Cervical cancer is detected with a test called the Pap test. The doctor takes a small sample of cells from cervix and sends them to a laboratory where they check for abnormal changes. All women between 25 and 65 years of age should have a Pap.
Exams and Tests
Precancerous changes of the cervix and cervical cancer cannot be seen with the naked eye. Special tests and tools are needed to spot such conditions.
- Pap smears screen for pre-cancers and cancer, but do not make a final diagnosis.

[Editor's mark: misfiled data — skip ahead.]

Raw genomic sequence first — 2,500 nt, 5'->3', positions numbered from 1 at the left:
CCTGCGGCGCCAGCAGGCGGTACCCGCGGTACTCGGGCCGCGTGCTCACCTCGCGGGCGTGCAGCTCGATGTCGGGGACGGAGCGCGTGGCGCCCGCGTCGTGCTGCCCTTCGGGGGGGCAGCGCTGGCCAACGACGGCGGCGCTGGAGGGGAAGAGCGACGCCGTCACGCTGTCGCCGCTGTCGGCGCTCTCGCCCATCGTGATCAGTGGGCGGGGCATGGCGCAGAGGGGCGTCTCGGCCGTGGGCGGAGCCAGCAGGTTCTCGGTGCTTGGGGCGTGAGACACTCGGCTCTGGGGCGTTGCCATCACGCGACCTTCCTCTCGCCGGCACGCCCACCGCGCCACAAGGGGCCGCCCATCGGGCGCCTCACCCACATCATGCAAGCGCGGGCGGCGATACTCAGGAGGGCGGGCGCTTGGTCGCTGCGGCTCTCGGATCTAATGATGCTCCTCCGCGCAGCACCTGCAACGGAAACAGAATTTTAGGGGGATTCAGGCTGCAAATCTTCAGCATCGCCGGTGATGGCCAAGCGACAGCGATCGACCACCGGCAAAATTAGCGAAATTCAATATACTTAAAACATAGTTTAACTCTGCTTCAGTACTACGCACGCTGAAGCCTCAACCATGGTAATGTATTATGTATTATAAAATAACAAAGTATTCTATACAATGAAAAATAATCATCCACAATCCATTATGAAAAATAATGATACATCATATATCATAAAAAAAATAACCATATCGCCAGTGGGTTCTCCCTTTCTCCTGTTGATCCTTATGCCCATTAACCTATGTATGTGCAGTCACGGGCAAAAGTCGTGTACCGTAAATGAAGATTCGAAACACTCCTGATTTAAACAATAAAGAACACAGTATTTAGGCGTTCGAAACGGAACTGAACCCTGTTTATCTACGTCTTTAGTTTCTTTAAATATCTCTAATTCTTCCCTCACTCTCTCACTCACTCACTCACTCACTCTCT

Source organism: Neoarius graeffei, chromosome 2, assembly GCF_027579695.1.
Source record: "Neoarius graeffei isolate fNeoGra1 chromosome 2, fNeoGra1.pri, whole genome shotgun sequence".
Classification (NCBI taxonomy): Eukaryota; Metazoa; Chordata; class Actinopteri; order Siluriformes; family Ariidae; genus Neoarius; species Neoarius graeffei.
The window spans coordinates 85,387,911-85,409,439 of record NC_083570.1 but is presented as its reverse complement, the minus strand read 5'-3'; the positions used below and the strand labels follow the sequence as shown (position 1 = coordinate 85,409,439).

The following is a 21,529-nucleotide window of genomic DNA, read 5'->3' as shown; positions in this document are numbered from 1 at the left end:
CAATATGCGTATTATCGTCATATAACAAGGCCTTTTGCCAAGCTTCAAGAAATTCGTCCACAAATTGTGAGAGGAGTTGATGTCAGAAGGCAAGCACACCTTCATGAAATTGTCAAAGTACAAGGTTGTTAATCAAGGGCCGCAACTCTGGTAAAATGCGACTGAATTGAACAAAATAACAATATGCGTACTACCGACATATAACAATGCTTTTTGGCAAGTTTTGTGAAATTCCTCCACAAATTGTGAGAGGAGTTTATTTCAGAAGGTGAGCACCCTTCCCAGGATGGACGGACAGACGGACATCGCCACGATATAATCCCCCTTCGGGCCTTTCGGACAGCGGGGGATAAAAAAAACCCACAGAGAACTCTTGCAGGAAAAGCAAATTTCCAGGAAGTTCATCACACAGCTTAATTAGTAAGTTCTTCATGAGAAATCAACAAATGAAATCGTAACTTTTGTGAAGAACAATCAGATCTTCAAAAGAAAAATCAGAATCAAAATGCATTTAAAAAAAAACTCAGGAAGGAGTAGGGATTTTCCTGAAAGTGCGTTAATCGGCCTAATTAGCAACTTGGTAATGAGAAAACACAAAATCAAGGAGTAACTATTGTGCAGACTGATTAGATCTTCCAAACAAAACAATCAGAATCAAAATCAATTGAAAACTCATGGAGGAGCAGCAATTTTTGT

- If abnormal changes are found, the cervix is usually examined under magnification. This is called colposcopy. Pieces of tissue are surgically removed (biopsied) during this procedure and sent to a laboratory for examination.
Click here to view the Health Authority Abu Dhabi recommendation for Cervical cancer screening.
How to be prepared for Pap test?
Many things can cause wrong test results by washing away or hiding abnormal cells of the cervix. So, doctors suggest that for 2 days before the test you avoid:
- Using tampons
- Using vaginal creams, suppositories, and medicines
- Using vaginal deodorant sprays or powders
- Having sex